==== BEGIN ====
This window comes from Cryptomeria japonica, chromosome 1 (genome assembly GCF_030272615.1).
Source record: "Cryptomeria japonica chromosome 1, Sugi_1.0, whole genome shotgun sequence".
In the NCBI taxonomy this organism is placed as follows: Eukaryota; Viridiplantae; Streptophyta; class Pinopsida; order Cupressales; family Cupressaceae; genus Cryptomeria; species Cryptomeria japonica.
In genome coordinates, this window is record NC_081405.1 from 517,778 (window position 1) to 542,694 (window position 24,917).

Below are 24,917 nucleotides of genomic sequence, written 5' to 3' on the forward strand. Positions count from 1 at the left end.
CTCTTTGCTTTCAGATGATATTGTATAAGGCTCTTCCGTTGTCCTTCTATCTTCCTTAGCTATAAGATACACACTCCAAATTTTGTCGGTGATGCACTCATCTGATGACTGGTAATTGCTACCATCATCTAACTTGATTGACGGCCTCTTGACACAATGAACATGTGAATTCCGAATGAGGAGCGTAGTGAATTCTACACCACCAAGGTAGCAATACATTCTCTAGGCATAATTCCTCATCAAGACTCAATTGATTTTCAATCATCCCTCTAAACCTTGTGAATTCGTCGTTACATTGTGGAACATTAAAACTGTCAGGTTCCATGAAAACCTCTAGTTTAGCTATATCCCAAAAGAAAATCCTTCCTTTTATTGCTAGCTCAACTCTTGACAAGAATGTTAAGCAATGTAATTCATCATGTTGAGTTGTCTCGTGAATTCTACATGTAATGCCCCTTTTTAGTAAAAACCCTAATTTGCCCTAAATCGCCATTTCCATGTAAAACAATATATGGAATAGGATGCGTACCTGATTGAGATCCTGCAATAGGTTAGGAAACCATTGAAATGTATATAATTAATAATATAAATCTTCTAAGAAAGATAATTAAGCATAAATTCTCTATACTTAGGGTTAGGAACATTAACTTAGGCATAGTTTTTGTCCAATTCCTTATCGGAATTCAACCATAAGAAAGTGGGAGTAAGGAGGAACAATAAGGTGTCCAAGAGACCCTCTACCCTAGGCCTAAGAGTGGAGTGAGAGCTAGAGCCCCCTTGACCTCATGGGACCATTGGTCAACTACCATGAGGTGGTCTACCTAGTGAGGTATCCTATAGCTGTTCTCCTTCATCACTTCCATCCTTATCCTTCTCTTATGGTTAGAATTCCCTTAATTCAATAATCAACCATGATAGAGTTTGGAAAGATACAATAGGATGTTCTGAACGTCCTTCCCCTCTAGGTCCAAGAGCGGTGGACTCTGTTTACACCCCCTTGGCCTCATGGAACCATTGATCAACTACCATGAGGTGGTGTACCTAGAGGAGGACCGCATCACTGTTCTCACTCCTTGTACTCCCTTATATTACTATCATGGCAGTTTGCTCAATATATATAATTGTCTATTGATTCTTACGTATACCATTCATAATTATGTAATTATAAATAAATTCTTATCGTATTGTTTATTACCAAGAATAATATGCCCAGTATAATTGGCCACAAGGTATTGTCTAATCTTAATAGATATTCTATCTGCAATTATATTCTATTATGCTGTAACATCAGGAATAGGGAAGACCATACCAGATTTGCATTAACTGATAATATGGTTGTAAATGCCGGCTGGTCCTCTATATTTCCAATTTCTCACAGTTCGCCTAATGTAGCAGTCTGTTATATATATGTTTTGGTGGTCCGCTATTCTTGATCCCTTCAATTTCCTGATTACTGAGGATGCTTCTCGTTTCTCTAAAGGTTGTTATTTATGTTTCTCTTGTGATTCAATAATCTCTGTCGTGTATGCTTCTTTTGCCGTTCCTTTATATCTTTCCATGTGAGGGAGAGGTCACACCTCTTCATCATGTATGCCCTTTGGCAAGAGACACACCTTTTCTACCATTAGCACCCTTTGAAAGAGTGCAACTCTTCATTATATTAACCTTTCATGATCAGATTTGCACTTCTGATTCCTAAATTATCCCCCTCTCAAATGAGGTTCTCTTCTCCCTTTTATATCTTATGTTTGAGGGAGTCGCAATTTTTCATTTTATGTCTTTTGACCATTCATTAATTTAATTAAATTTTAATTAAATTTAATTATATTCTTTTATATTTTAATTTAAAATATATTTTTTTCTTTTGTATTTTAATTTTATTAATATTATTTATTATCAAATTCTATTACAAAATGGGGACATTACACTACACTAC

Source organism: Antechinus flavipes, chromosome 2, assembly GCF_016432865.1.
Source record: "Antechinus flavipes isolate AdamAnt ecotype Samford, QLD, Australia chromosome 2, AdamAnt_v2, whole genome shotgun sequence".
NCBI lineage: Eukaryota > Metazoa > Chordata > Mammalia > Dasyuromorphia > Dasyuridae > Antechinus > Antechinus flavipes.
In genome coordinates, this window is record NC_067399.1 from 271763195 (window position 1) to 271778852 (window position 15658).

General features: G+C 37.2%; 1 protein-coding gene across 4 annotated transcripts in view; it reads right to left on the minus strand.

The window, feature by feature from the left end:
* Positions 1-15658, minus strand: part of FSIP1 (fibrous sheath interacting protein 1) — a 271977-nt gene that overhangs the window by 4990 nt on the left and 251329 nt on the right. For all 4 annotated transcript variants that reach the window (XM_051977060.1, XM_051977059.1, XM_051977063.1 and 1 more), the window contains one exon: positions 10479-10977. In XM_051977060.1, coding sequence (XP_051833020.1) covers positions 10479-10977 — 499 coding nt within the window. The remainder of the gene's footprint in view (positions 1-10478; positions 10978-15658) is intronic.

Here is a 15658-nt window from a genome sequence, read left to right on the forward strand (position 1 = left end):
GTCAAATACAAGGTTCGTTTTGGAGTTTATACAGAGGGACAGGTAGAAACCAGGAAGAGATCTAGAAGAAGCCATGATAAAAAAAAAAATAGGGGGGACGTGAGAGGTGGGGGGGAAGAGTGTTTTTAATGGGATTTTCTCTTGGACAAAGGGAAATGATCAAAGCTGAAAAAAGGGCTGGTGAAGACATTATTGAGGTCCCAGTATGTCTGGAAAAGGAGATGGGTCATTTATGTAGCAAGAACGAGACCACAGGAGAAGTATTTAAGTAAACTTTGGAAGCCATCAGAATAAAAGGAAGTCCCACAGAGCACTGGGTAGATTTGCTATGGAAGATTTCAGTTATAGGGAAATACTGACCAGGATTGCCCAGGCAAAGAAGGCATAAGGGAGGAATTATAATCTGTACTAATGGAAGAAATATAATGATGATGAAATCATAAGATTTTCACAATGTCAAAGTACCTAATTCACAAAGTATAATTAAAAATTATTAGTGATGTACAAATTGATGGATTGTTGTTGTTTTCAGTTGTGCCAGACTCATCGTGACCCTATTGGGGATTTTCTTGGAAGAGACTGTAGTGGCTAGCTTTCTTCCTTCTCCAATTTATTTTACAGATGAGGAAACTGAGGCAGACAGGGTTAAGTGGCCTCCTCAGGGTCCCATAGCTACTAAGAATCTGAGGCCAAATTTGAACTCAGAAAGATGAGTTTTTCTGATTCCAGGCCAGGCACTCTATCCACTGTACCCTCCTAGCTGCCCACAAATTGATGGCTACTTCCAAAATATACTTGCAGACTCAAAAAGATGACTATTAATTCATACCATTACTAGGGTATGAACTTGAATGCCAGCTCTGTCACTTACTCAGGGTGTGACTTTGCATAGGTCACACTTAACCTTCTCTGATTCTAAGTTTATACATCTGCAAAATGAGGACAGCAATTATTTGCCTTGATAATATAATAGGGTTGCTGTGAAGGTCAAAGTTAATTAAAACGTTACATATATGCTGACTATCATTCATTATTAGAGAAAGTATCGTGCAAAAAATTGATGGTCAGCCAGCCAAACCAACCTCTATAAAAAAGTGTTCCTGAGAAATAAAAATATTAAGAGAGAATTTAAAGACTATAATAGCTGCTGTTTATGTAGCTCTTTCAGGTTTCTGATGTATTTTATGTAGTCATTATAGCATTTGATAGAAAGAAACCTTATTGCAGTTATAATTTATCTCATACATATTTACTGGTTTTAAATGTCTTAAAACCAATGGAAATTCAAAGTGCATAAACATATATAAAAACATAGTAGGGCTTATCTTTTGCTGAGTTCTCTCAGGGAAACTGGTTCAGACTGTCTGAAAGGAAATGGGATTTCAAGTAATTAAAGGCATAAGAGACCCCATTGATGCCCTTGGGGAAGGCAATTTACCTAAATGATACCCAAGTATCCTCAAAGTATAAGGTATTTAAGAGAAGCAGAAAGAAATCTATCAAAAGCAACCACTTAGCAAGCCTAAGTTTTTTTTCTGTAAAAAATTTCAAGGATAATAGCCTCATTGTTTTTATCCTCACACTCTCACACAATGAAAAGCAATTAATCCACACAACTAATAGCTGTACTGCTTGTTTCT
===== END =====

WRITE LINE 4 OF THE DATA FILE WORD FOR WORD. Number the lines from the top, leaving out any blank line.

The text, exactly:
In genome coordinates, this window is record NC_081405.1 from 517,778 (window position 1) to 542,694 (window position 24,917).